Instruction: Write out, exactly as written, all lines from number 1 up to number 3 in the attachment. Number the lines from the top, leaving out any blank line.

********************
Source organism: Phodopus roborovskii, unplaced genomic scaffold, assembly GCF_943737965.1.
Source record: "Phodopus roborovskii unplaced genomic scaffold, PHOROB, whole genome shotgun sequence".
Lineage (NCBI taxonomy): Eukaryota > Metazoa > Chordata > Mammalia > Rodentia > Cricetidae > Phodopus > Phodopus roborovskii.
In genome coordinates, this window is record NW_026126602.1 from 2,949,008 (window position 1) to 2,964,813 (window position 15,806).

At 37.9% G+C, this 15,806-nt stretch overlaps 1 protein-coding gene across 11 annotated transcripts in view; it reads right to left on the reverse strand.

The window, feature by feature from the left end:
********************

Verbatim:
Source organism: Phodopus roborovskii, unplaced genomic scaffold, assembly GCF_943737965.1.
Source record: "Phodopus roborovskii unplaced genomic scaffold, PHOROB, whole genome shotgun sequence".
Lineage (NCBI taxonomy): Eukaryota > Metazoa > Chordata > Mammalia > Rodentia > Cricetidae > Phodopus > Phodopus roborovskii.